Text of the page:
You are simply assuming that what I’ve calculated is irrelevant. But the only way to know absolutely for sure whether it is irrelevant is to actually do the calculation! That is, if you have information X and Y, and you think Y is irrelevant to proposition A, the only way you can justify leaving out Y is if Pr(A | X and Y) = Pr(A | X). We often make informal arguments as to why this is so, but an actual calculation showing that, in fact, Pr(A | X and Y) != Pr(A | X) always trumps an informal argument that they should be equal.

Your “probability of guessing the correct card” presupposes some decision rule for choosing a particular card to guess. Given a particular decision rule, we could compute this probability, but it is something entirely different from “the probability that the card is a king”. If I assume that’s just bad wording, and that you’re actually talking about the frequency of heads when some condition occurs, well now you’re doing frequentist probabilities, and we were talking about *epistemic* probabilities.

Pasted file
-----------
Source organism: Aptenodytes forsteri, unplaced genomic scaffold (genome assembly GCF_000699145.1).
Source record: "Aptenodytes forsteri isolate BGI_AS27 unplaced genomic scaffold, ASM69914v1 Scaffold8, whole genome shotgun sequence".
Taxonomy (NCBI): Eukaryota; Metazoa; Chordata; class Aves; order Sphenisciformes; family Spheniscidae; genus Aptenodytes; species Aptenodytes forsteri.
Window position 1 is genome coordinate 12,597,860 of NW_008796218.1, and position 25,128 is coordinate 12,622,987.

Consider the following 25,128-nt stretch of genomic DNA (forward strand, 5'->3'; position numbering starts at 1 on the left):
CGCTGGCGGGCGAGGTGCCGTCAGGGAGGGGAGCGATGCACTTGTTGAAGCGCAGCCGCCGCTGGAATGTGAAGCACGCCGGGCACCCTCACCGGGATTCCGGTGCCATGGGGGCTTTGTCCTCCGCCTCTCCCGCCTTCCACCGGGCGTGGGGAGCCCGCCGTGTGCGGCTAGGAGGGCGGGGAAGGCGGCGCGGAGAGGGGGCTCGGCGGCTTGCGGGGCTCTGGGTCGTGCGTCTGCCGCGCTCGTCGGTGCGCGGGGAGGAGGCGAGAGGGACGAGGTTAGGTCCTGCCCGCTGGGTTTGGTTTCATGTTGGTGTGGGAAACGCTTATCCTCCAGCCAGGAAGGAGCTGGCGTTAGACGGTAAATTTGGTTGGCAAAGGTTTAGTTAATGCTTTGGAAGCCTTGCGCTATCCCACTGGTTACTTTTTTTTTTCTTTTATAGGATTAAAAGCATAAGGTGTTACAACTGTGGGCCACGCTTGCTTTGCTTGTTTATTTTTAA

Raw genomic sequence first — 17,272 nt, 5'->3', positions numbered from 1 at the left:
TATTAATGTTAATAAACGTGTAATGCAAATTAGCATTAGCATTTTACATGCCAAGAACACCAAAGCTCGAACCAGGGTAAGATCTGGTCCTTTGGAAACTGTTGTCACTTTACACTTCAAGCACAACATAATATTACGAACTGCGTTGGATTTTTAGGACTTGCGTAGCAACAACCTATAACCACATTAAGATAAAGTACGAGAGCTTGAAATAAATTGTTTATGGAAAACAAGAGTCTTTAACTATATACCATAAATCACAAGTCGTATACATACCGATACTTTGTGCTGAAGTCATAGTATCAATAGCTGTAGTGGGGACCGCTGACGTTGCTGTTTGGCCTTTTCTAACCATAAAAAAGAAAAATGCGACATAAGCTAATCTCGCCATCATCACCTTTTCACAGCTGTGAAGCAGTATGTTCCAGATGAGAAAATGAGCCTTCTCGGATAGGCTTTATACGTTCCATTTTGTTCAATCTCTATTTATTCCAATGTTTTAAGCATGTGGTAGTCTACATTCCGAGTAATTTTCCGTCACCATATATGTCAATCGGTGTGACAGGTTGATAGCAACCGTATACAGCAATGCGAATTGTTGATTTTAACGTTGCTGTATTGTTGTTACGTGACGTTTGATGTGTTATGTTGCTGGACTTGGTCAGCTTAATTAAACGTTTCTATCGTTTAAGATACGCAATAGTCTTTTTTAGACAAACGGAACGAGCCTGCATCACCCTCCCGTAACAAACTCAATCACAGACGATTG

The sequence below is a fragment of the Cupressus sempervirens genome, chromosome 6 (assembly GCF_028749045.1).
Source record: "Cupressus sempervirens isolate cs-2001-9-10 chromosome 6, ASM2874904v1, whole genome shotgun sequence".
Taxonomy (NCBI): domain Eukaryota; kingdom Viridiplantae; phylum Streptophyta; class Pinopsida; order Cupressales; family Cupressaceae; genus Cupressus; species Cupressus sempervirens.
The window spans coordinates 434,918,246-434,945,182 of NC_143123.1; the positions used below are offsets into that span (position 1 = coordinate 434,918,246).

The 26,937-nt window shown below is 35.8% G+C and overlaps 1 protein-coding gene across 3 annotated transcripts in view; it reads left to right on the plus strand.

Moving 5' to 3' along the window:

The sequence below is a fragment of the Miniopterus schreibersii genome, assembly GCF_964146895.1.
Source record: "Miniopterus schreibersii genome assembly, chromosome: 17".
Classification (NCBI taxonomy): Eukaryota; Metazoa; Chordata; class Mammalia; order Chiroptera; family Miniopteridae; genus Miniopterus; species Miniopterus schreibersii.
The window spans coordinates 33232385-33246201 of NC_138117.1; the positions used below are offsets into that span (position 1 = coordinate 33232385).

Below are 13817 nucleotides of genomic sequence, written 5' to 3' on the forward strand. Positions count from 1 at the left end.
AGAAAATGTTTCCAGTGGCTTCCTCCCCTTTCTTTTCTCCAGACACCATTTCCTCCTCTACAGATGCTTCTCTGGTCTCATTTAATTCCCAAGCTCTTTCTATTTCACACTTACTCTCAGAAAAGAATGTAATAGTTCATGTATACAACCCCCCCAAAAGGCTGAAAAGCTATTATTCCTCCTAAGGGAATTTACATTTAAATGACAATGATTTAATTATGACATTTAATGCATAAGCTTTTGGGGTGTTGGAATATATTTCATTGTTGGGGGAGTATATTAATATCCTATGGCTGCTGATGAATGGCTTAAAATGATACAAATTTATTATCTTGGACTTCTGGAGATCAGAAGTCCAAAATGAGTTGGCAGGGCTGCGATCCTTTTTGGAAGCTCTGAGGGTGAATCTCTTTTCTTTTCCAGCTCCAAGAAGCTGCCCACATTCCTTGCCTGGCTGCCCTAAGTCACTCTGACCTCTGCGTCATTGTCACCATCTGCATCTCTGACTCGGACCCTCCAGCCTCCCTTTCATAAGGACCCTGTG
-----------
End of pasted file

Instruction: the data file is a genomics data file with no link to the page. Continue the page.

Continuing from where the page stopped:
The context is *all* applications of probability theory. Look, when I tell you that A or not A is a rule of classical propositional logic, we don’t argue about the context or what assumptions we are relying on. That’s just a universal rule of classical logic. Ditto with conditioning on all the information you have. That’s just one of the rules of epistemic probability theory that *always* applies. The only time you are allowed to NOT condition on some piece of known information is if you would get the same answer whether or not you conditioned on it. When we leave known information Y out and say it is “irrelevant”, what that means is that Pr(A | Y and X) = Pr(A | X), where X is the rest of the information we’re using. If I can show that these probabilities are NOT the same, then I have proven that Y is, in fact, relevant.